The kids are back in school and where you live it still might feel like summer but the 2014-2015 flu shot vaccine is making it’s first appearances across the country. Here’s everything you need to know about the 2014-2015 flu shot vaccine.

***2014-2015 Flu Vaccine Update 12/5/2014


On December 3rd, 2014 the Centers For Disease Control released a statement with the following information about the 2014-2015 flu vaccine:

“Influenza viral characterization data indicates that 48% of the influenza A (H3N2) viruses collected and analyzed in the United States from October 1 through November 22, 2014 were antigenically “like” the 2014-2015 influenza A (H3N2) vaccine component, but that 52% were antigenically different (drifted) from the H3N2 vaccine virus. In past seasons during which predominant circulating influenza viruses have been antigenically drifted, decreased vaccine effectiveness has been observed. However, vaccination has been found to provide some protection against drifted viruses. Though reduced, this cross-protection might reduce the likelihood of severe outcomes such as hospitalization and death. In addition, vaccination will offer protection against circulating influenza strains that have not undergone significant antigenic drift from the vaccine viruses (such as influenza A (H1N1) and B viruses).”

In short, so far what’s panning out across the country this year in terms of flu viruses, are different than what’s contained the 2014-2015 flu vaccine. In other words, the virus has mutated and the only way that this years flu vaccine will offer you any sort of protection, is if you’re up against an older flu strain. For more information about the 2014-2015 flu vaccine, please read below.

What The 2014-2015 Flu Shot Protects Against

Each year in the late spring, the world’s leading health experts get together and come up with their predictions for what they think will be the most common flu viruses. Out of hundreds of different flu strains each year it gets narrowed down to just three to four to be contained in the flu shot. This year there has been no change from the 2013-2014 flu vaccine.

What The 2014-2015 Flu Shot Protects Against:

1. An Influenza A/California/7/2009 (H1N1) like virus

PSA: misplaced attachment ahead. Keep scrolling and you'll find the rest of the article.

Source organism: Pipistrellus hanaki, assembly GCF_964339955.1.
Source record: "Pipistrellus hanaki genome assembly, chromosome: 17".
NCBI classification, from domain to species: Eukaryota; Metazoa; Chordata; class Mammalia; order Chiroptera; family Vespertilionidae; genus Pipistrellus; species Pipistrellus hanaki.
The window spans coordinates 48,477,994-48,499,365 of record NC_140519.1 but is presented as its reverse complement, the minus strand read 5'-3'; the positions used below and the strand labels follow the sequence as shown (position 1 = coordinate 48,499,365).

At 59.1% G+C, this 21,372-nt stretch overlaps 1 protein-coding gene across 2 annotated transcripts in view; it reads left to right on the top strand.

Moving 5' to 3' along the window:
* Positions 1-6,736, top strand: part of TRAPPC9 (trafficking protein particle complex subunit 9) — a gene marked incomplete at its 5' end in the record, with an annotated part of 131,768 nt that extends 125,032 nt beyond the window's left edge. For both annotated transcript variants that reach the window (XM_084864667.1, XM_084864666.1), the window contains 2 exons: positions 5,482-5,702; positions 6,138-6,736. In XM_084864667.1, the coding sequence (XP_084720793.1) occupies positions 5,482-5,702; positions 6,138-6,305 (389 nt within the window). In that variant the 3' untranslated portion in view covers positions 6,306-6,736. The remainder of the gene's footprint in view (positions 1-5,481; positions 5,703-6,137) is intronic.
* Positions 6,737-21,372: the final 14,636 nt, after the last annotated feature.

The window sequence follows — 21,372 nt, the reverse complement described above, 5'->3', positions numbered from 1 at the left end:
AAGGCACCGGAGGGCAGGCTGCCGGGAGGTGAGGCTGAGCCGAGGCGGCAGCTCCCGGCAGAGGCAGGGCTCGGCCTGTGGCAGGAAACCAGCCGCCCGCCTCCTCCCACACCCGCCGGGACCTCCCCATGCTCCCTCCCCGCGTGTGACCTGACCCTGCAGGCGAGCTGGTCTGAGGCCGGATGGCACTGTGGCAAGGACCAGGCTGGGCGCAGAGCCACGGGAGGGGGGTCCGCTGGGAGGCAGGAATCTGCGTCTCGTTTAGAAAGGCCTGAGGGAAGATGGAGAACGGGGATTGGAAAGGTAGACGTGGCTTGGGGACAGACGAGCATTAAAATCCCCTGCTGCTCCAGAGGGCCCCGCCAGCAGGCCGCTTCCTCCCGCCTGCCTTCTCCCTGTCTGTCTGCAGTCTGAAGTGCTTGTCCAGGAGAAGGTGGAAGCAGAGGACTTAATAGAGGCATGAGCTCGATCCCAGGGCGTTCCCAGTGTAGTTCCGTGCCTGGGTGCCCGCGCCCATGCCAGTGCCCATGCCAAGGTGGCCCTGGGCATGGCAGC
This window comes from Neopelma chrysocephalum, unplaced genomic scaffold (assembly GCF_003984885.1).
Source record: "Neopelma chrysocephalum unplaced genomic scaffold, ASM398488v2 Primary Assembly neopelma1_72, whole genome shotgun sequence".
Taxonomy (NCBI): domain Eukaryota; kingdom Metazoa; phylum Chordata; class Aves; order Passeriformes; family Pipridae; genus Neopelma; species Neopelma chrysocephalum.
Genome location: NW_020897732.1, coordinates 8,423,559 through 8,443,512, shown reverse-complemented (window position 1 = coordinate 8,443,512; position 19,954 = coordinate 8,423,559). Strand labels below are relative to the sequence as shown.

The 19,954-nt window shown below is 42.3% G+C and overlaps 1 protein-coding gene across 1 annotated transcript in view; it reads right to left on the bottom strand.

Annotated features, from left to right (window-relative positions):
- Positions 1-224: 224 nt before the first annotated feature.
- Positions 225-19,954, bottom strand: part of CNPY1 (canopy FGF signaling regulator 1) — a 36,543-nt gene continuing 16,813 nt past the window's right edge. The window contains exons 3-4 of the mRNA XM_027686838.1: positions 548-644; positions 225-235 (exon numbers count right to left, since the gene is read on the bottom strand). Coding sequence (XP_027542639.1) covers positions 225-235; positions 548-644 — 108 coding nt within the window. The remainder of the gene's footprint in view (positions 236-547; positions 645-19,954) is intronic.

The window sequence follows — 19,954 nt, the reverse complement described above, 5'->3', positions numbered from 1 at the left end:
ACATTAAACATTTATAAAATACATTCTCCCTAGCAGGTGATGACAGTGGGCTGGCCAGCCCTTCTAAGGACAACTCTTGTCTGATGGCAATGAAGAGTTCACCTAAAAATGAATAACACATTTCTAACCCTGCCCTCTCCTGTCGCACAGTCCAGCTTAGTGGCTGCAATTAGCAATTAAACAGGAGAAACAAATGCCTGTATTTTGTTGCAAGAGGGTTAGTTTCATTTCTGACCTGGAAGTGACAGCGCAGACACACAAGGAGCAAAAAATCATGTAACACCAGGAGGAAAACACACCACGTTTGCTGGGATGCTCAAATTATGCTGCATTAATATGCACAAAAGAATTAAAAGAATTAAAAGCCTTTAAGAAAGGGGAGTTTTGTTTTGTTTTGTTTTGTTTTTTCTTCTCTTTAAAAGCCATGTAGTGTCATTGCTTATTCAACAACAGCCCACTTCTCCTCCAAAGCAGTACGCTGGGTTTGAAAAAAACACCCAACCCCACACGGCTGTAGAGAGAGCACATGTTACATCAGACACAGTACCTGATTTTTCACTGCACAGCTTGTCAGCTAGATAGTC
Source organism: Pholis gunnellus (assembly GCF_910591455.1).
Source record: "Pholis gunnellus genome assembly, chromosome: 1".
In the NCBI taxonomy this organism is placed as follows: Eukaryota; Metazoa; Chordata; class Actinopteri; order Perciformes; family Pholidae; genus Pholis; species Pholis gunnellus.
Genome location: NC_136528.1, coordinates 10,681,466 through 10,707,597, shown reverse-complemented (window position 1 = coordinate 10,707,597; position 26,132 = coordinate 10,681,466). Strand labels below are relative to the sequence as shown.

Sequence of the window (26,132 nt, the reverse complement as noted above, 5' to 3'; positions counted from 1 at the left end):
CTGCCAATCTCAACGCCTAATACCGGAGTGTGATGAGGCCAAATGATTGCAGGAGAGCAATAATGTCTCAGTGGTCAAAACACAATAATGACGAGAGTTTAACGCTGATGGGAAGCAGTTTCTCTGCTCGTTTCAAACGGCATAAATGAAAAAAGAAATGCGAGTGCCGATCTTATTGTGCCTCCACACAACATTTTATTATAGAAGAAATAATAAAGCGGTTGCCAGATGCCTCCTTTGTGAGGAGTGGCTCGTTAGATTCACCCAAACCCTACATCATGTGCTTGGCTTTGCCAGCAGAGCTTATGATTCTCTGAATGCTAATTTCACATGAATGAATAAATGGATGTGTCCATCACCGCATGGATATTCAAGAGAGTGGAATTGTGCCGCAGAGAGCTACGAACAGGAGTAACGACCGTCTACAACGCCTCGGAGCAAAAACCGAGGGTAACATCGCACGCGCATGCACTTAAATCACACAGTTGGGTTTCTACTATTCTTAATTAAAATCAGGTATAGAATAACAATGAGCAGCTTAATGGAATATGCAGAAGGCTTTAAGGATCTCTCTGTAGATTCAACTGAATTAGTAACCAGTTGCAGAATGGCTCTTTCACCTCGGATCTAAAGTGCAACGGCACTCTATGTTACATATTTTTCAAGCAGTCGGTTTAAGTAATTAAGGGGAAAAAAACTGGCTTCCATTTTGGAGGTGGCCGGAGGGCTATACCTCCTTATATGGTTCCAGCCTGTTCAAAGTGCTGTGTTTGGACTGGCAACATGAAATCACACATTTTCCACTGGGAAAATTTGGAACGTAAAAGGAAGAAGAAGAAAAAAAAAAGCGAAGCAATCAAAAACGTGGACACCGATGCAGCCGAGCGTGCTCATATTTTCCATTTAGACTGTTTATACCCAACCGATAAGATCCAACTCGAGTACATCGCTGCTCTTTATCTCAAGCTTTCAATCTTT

2. An Influenza A/Texas/50/2012 (H3N2) like virus
3. An Inluenza B/Massachusetts/2/2012 like virus

Most flu vaccines guard against three strains of influenza, however, some contain four strains. For the 2014-2015 flu shots that contain four strains of the flu they will also include:

An Influenza B/Brisbane/60/2008 like virus

That’s the skinny on what this year’s flu shot has to offer. Below are some common questions in regards to the flu shot.

Does The 2014-2015 Flu Shot Have Mercury?

Some sites out there on the internet will tell you that all flu vaccines contain mercury. The truth: only multi-dose vials for the flu vaccine contain mercury. Multi-dose vials contain more than just one dose of the flu vaccine and mercury is used to help keep the vaccine from being infected with bacteria. So, unless you’re getting a flu shot from a multi-dose vial, your 2014-2015 flu vaccine will not contain mercury.

For those multi-dose vials that do contain mercury, the max mercury content contained is 25µg for each dose. According to the Environmental Protection Agency (EPA), the minimum lethal dose of mercury is 20-60mg/kg. The 2014-2015 flu shot multi-dose vials contain nowhere near that amount. From my experience in healthcare, multi-dose vials are not even used that often, so if mercury is you’re concern, make sure you’re getting your flu vaccine from a single-dose vial. For a full list of approved 2014-2015 flu vaccines and their mercury contents, read the CDC Information Sheet.